Ext JS 4: The Class Definition Pipeline

Last time, we looked at some of the features of the new class system in Ext JS 4, and explored some of the code that makes it work. Today we're going to dig a little deeper and look at the class definition pipeline - the framework responsible for creating every class in Ext JS 4.

As I mentioned last time, every class in Ext JS 4 is an instance of Ext.Class. When an Ext.Class is constructed, it hands itself off to a pipeline populated by small, focused processors, each of which handles one part of the class definition process. We ship a number of these processors out of the box - there are processors for handling mixins, setting up configuration functions and handling class extension.

The pipeline is probably best explained with a picture. Think of your class starting its definition journey at the bottom left, working its way up the preprocessors on the left hand side and then down the postprocessors on the right, until finally it reaches the end, where it signals its readiness to a callback function:

The distinction between preprocessors and postprocessors is that a class is considered ‘ready’ (e.g. can be instantiated) after the preprocessors have all been executed. Postprocessors typically perform functions like aliasing the class name to an xtype or back to a legacy class name - things that don't affect the class' behavior.

Each processor runs asynchronously, calling back to the Ext.Class constructor when it is ready - this is what enables us to extend classes that don’t exist on the page yet. The first preprocessor is the Loader, which checks to see if all of the new Class’ dependencies are available. If they are not, the Loader can dynamically load those dependencies before calling back to Ext.Class and allowing the next preprocessor to run. We'll take another look at the Loader in another post.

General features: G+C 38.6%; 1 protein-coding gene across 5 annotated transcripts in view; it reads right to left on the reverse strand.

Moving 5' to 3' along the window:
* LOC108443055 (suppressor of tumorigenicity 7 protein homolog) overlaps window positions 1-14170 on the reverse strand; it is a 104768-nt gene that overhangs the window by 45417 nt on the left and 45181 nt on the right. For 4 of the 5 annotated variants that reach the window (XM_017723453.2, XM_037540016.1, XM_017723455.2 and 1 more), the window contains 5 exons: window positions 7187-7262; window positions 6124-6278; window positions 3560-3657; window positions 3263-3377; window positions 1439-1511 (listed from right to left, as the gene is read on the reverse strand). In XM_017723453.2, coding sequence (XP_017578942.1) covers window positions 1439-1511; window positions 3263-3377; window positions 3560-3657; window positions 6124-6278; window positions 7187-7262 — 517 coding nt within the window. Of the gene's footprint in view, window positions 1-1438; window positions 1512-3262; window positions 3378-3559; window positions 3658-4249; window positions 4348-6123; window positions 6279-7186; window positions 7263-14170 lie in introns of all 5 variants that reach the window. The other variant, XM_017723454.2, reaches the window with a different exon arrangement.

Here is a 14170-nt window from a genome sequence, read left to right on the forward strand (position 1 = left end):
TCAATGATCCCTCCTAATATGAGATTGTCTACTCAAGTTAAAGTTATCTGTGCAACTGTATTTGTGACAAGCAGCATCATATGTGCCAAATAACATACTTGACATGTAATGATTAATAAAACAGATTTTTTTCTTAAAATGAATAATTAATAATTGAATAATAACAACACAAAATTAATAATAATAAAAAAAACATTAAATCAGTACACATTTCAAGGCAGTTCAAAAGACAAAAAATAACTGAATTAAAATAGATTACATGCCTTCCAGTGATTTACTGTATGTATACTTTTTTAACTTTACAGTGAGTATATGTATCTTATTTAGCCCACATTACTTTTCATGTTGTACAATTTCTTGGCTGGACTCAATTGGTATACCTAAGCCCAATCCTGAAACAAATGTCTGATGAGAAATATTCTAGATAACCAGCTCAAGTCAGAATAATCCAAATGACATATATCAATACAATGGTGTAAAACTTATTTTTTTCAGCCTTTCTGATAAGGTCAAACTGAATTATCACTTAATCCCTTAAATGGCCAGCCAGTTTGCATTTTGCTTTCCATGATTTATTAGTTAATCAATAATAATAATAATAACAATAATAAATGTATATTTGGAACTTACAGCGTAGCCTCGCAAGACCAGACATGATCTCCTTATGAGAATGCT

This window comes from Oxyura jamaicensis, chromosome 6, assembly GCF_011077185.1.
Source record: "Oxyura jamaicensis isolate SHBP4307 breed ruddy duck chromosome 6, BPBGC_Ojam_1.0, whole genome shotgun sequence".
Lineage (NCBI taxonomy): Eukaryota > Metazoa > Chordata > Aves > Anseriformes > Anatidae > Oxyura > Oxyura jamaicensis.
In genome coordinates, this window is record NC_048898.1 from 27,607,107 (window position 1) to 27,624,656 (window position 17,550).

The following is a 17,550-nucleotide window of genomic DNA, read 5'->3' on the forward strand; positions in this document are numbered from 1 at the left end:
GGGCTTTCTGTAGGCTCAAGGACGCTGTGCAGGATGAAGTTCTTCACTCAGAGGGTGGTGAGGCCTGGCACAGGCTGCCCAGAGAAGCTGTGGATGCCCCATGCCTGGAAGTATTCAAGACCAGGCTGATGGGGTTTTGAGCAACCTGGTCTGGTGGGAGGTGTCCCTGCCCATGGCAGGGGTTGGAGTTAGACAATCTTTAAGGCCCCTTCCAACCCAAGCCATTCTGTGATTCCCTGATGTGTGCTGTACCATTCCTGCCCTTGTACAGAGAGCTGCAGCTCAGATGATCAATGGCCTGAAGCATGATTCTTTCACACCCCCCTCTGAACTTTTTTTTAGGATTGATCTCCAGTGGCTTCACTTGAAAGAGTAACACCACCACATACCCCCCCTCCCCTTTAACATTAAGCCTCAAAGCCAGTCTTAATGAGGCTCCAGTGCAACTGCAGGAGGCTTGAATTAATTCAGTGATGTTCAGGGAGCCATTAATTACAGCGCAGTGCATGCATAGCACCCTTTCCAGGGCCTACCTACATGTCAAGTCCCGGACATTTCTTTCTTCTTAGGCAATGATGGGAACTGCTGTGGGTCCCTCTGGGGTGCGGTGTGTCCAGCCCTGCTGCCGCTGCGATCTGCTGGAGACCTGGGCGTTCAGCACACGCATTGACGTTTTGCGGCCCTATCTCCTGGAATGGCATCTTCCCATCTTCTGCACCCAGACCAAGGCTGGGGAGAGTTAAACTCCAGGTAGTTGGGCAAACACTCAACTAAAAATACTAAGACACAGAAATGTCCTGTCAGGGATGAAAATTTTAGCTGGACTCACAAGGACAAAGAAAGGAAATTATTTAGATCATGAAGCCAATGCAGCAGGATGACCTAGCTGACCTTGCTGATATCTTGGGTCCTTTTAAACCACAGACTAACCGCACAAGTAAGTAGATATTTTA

After running the Loader, the new Class is set up to inherit from the declared superclass by the Extend preprocessor. The Mixins preprocessor takes care of copying all of the functions from each of our mixins, and the Config preprocessor handles the creation of the 4 config functions we saw last time (e.g. getTitle, setTitle, resetTitle, applyTitle - check out yesterday's post to see how the Configs processor helps out).

Finally, the Statics preprocessor looks for any static functions that we set up on our new class and makes them available statically on the class. The processors that are run are completely customizable, and it’s easy to add custom processors at any point. Let's take a look at that Statics preprocessor as an example:

//Each processor is passed three arguments - the class under construction,
//the configuration for that class and a callback function to call when the processor has finished
Ext.Class.registerPreprocessor('statics', function(cls, data, callback) {
if (Ext.isObject(data.statics)) {
var statics = data.statics,
name;

//here we just copy each static function onto the new Class
for (name in statics) {
if (statics.hasOwnProperty(name)) {
cls[name] = statics[name];
}
}
}

delete data.statics;

//Once the processor's work is done, we just call the callback function to kick off the next processor